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10 Crazy Stories About Sports and Betting

By definition, gamblers are risk takers. They risk money or some sort of property to try and win more. Some will risk a lot more than they should, so they may seem a bit crazy to the average person.

To other gamblers, they may seem as normal as a morning cup of coffee.

But the stories that are behind some wagers are tales that need to be told, whether they’re tales of caution or simply ways to draw chuckles out of everyone in the room.

When sports figures get involved with sports betting, it can provide for some interesting situations. Sometimes, everything is fine and the sports figure goes on with life.

Other times, they can have tragic consequences.

1 – The Chicago Black Sox Scandal

No gambling scandal in the 20th century was more impactful than that of the “Chicago Black Sox”. The scandal involved a game-fixing accusation where the Chicago White Sox were accused of throwing the World Series against the Cincinnati Reds in 1919.

The scandal involved 8 players on the White Sox. They were:

  • Arnold “Chick” Gandil, 1st Baseman
  • Eddie Cicotte, Pitcher
  • Oscar “Happy” Felsch, Center Fielder
  • “Shoeless” Joe Jackson, Outfielder
  • Fred Mcmullin, Infielder
  • Charles “Swede” Risberg, Shortstop
  • George “Buck” Weaver, 3rd Baseman
  • Claude “Lefty” Williams, Pitcher

The team was accused of taking money to throw the series from a gambler and racketeer names Arnold Rothstein.

The 8 people were actually indicted and went to trial, but were found innocent.

Despite the finding of innocence, the baseball commissioner banned all 8 players involved for life from the sport.

In later years, players would come forward and admit their parts and regret in the scandal.

The story has been the subject of several television shows, movies, books, and even music.

2 – Michael Vick

One of the more detestable stories involving gambling and sports involved NFL player Michael Vick.

Vick owned a company called Bad Newz Kennels. The company was investigated and evidence was found that Vick and one of his cousins were operating a dogfighting operation.

As the investigation continued details of the abuse, torture, and killing of dogs that weren’t winning came out. In addition, the stories of gambling on the fights and drugs being involved emerged.

Vick and his co-conspirators were indicted by a federal grand jury of running an illegal dogfighting business.

Federal prosecutors were moving forward with racketeering charges under the RICO statutes.

Vick and his co-conspirators agreed to plea bargains. As part of the plea, Vick admitted the following:

  • “Conspiracy to Travel in Interstate Commerce in Aid of Unlawful Activities and to Sponsor a Dog in an Animal Fighting Venture”.
  • Providing most of the financing for the operation.
  • Participating directly in several dog fights in Virginia, Maryland, North Carolina, and South Carolina.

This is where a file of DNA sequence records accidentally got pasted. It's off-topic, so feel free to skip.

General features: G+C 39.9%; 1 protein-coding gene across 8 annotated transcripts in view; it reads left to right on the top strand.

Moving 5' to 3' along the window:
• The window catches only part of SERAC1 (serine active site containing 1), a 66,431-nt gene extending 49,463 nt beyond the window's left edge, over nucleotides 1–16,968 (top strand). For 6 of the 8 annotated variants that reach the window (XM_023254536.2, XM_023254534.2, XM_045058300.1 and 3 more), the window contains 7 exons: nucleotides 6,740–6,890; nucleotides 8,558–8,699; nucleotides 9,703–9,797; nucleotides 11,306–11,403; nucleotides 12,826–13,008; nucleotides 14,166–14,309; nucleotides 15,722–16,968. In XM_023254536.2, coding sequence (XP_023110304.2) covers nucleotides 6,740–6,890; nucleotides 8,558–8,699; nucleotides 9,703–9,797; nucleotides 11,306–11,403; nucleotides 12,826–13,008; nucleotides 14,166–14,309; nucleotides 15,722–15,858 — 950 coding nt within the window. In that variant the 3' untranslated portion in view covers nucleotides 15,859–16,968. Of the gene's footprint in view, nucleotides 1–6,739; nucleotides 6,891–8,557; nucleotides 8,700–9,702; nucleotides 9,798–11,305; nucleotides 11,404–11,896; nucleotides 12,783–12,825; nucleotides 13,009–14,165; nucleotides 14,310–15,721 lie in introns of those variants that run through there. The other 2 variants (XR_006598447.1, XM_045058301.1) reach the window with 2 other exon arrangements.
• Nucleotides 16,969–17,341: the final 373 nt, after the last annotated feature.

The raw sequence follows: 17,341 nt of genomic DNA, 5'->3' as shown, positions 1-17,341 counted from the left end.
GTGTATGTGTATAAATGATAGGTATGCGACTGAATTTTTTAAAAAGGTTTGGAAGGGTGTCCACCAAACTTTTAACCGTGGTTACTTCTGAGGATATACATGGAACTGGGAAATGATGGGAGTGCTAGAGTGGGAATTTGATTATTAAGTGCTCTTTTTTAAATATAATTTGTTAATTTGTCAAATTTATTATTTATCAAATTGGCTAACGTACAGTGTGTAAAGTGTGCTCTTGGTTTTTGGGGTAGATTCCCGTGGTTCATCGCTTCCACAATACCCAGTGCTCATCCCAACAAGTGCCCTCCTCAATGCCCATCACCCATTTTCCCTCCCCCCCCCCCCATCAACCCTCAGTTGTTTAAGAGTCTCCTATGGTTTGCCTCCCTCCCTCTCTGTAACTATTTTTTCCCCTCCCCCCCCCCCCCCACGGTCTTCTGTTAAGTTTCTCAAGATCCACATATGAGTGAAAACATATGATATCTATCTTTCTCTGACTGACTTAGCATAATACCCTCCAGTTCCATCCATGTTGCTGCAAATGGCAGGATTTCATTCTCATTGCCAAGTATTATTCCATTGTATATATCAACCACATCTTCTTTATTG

• He admitted to sharing in the proceeds from these dog fights.
  • He admitted that he knew his colleagues killed several dogs who did not perform well.
  • He admitted to being involved in the destruction of 6–8 dogs, by hanging or drowning.
  • Vick denied placing any side bets on the dogfights.

While on bail, Vick tested positive for marijuana, which caused the judge to order electronic monitoring and implement a 10 pm to 6 am curfew.

As part of the agreement, Vick was sentenced to 23 months in federal prison. He agreed to deposit $1 million in an escrow account for the continued care of the dogs rescued from his enterprise. They’d need care for the rest of their lives. He also faced state charges in Virginia. He pled guilty in Virginia and was sentenced to a 3 year suspended sentence and a $2,500 fine.

He started serving his federal sentence ahead of time by surrendering in November 2007. He was sentenced to his 23 months in December 2007 and was released in July 2009.


In 1992, there were 4 states that allowed sports betting. The states were Oregon, Delaware, Montana, and Nevada.

With the advent of the internet, the federal government looked to define the legal status of sports betting nationally. As a result, they passed the Professional and Amateur Sports Protection Act of 1992, (PASPA) also known as the Bradley Act.

The main text of the law stated:

It shall be unlawful for—

(1) a governmental entity to sponsor, operate, advertise, promote, license, or authorize by law or compact, or

(2) a person to sponsor, operate, advertise, or promote, pursuant to the law or compact of a governmental entity, a lottery, sweepstakes, or other betting, gambling, or wagering scheme based, directly or indirectly (through the use of geographical references or otherwise), on one or more competitive games in which amateur or professional athletes participate, or are intended to participate, or on one or more performances of such athletes in such games.

The law carved out exemptions for any state that had a sports betting law enacted by January 1, 1994. This was done because such a law was in the works for New Jersey, but it failed to pass by the deadline.

Over the next 15 years, New Jersey was left in the cold regarding sprits betting while neighboring Delaware was able to allow it.

By 2010, New Jersey was finally ready to allow sports betting but was essentially kneecapped by PASPA.

So, New Jersey voters in 2011 voted for a state constitutional amendment that would permit sports gambling. The next year, the NJ State Legislature enacted the Sports Wagering Act, allowing sports betting at New Jersey casinos and racetracks.

Part of the federal PASPA law had a clause as to who had standing if it was violated. The clause stated: